Paper No. 21
Presentation Time: 9:00 AM-6:30 PM


BROCK-HON, Amy L., Department of Physics, Geology and Astronomy, University of Tennessee at Chattanooga, 615 McCallie Avenue, Chattanooga, TN 37403,

Evidence of post-cementation dissolution of carbonate gravels in petrocalcic horizons near Overton, NV raises interesting questions about the chemical evolution of the petrocalcic pedogenic environment. Dissolved gravels may provide clues to the syn- and post-induration chemistries of these highly indurated soil horizons.

Vertical slabs of gravel-rich petrocalcic horizon materials from two geomorphic surfaces were examined for irregular boundaries and voids at matrix-clast contacts and voids within gravel interiors. Powders of matrix materials, and portions of unaltered and altered gravels were excavated using a diamond-tipped Dremel tool for analysis with XRD. Select areas of slabs were prepared as thick sections for SEM/EDS evaluation.

Clast lithologies in all sampled horizons include predominantly dolostone with minor limestone, and rare granite and petrocalcic fragments. Clasts with significant alteration are dolostone where alteration occurs at the top of the clast. Dissolution features include less-dense portions of altered clasts or empty voids. ~1mm diameter, vertical, tubular voids extend rarely through the matrix and commonly into the upper portions of gravels. White precipitates of calcite fill few of the upper parts of tubular voids.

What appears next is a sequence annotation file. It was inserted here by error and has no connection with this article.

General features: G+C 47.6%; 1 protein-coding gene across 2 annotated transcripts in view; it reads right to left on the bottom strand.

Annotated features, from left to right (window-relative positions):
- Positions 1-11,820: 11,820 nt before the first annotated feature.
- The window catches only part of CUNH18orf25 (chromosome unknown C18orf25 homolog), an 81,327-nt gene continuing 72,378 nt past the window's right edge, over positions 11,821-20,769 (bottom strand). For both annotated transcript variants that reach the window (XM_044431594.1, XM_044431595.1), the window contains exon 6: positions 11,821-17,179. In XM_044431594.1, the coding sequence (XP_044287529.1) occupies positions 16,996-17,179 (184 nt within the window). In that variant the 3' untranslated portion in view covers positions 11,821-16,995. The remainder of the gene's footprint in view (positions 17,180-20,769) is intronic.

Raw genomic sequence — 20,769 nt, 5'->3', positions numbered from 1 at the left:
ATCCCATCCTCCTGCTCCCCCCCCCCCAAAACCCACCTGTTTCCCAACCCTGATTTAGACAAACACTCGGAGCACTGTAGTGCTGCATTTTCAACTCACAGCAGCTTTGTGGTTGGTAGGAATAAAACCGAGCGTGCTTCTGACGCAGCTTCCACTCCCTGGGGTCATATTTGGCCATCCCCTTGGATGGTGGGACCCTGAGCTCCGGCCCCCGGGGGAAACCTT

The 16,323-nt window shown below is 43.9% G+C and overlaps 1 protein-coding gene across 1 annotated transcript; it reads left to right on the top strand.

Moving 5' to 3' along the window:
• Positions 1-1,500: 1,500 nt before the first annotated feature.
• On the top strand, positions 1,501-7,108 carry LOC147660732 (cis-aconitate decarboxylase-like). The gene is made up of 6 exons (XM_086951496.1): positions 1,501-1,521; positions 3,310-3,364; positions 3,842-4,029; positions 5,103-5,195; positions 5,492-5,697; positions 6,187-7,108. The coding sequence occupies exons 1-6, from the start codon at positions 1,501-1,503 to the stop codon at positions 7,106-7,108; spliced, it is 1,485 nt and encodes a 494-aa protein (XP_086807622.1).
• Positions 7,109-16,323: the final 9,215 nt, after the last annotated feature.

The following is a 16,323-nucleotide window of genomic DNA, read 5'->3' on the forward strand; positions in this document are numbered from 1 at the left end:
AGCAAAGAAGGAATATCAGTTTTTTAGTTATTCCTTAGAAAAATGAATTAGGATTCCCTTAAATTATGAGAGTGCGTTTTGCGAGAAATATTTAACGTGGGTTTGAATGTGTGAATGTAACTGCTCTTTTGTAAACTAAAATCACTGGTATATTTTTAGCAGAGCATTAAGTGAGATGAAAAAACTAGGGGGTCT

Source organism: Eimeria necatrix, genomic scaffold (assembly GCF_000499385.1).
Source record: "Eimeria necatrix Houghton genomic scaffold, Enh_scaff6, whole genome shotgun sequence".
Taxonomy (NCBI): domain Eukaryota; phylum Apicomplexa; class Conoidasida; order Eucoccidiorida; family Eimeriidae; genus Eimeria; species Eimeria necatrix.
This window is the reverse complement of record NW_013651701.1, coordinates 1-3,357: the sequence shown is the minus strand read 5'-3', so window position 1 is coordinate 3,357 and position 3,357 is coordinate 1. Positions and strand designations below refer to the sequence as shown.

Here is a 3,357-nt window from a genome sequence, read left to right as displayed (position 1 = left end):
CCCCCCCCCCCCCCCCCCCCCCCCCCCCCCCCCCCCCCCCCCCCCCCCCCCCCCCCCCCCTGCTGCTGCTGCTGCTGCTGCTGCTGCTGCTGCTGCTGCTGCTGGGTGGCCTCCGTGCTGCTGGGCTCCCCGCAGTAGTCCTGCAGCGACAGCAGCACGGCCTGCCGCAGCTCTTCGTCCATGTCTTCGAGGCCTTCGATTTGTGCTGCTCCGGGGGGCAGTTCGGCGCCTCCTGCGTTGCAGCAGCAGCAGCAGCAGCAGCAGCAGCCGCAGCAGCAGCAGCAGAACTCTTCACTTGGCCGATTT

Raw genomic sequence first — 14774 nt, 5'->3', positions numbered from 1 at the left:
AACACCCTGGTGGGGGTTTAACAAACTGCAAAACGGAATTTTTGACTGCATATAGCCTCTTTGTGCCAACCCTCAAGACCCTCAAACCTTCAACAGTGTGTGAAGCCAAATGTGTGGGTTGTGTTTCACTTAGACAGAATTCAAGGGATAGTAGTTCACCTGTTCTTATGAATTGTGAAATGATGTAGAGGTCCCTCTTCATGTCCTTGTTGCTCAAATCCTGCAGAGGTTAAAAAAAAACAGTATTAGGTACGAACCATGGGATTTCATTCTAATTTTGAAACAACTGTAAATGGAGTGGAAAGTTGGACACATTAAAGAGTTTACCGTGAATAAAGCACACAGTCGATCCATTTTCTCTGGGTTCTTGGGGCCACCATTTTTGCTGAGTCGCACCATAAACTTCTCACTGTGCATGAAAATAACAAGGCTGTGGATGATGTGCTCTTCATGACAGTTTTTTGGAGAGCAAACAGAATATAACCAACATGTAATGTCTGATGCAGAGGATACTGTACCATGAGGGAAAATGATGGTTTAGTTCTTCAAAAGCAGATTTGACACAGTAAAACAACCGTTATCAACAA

Initial observations suggest that dolostone gravels may undergo dissolution due to undersaturated (with respect to Mg) meteoric waters transmitted through the horizon. Future chemical and mineralogical analyses will contribute to interpretation of the chemical conditions that are required for post-induration dissolution.

Understanding the dissolution of gravels in this environment is important because older (late stage) petrocalcic soil horizons may have undergone alteration to the point that select gravel lithologies are no longer present, thus causing complications for provenance studies and parent-material characterization. Additionally, they may provide clues to the chemical evolution of the soil environment from the time of parent material deposition.